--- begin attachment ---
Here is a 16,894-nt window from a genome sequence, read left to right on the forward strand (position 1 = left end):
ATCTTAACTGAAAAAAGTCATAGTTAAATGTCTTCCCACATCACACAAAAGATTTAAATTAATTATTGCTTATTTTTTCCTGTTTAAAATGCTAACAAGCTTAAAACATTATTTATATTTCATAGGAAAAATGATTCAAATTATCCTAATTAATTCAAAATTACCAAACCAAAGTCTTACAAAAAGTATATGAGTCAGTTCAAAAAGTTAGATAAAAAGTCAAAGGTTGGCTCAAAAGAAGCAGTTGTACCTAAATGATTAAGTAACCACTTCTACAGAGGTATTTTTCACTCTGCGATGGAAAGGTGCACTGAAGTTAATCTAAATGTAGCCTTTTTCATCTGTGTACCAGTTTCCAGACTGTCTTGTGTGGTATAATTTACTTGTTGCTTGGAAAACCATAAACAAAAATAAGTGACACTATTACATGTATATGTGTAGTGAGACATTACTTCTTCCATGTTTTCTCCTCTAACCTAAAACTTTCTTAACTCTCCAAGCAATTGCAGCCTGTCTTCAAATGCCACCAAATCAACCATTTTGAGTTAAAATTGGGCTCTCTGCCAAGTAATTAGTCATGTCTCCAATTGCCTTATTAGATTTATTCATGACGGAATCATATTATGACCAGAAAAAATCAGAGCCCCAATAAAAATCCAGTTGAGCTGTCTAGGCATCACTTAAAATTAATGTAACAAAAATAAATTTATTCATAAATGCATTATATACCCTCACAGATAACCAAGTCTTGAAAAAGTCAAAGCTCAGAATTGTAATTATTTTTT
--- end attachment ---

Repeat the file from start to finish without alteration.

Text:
Here is a 16,894-nt window from a genome sequence, read left to right on the forward strand (position 1 = left end):
ATCTTAACTGAAAAAAGTCATAGTTAAATGTCTTCCCACATCACACAAAAGATTTAAATTAATTATTGCTTATTTTTTCCTGTTTAAAATGCTAACAAGCTTAAAACATTATTTATATTTCATAGGAAAAATGATTCAAATTATCCTAATTAATTCAAAATTACCAAACCAAAGTCTTACAAAAAGTATATGAGTCAGTTCAAAAAGTTAGATAAAAAGTCAAAGGTTGGCTCAAAAGAAGCAGTTGTACCTAAATGATTAAGTAACCACTTCTACAGAGGTATTTTTCACTCTGCGATGGAAAGGTGCACTGAAGTTAATCTAAATGTAGCCTTTTTCATCTGTGTACCAGTTTCCAGACTGTCTTGTGTGGTATAATTTACTTGTTGCTTGGAAAACCATAAACAAAAATAAGTGACACTATTACATGTATATGTGTAGTGAGACATTACTTCTTCCATGTTTTCTCCTCTAACCTAAAACTTTCTTAACTCTCCAAGCAATTGCAGCCTGTCTTCAAATGCCACCAAATCAACCATTTTGAGTTAAAATTGGGCTCTCTGCCAAGTAATTAGTCATGTCTCCAATTGCCTTATTAGATTTATTCATGACGGAATCATATTATGACCAGAAAAAATCAGAGCCCCAATAAAAATCCAGTTGAGCTGTCTAGGCATCACTTAAAATTAATGTAACAAAAATAAATTTATTCATAAATGCATTATATACCCTCACAGATAACCAAGTCTTGAAAAAGTCAAAGCTCAGAATTGTAATTATTTTTT